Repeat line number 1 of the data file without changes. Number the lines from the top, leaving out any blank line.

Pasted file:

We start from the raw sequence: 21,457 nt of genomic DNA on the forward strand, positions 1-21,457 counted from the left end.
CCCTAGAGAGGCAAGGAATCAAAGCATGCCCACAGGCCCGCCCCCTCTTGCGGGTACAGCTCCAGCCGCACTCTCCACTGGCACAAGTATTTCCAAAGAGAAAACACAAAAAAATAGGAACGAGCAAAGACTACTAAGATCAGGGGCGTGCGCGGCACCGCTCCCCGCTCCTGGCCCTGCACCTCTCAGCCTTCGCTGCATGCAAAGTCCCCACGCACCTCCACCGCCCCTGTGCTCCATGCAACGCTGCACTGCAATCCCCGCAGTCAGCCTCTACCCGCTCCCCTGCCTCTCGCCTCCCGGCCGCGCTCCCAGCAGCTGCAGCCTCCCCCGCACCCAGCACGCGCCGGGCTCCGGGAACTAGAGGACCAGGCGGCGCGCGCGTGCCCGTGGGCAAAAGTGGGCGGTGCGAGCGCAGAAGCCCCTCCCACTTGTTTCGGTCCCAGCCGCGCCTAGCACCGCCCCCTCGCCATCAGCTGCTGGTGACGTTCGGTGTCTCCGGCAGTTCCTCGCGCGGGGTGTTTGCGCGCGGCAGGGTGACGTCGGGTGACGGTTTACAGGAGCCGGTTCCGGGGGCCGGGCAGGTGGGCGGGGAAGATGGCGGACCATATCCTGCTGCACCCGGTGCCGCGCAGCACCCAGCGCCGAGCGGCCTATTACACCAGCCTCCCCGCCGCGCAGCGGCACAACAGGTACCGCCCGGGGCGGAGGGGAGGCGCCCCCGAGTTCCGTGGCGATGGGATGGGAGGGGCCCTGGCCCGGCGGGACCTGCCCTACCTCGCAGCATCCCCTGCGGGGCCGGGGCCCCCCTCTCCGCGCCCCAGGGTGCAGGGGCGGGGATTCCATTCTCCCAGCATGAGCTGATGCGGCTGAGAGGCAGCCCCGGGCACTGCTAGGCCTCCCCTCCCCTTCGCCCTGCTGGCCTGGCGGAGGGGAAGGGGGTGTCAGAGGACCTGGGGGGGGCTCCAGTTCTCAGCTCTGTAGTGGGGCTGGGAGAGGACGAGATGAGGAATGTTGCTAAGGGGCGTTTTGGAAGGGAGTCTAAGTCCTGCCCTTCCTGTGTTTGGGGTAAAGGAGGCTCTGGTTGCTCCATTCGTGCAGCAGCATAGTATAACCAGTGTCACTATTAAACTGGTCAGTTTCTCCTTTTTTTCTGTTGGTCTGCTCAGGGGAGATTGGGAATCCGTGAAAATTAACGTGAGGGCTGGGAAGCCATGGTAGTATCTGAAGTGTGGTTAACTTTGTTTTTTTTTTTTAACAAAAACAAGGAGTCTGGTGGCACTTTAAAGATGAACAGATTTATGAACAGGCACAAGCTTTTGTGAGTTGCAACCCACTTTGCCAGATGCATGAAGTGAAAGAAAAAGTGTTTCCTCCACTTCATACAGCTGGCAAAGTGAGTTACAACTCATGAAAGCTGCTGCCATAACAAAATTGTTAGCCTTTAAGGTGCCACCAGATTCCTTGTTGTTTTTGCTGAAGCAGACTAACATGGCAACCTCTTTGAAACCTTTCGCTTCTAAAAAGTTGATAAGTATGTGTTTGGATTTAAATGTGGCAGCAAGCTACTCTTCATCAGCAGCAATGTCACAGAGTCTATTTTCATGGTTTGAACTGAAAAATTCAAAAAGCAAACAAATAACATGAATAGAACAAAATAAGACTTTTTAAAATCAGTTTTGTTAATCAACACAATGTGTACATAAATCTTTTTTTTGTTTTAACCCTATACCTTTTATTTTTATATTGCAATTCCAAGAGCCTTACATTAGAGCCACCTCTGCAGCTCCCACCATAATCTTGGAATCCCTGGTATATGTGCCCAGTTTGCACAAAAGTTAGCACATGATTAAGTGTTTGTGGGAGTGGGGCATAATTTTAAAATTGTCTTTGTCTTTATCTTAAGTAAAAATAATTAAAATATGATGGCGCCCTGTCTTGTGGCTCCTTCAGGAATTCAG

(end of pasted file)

We start from the raw sequence: 21,457 nt of genomic DNA on the forward strand, positions 1-21,457 counted from the left end.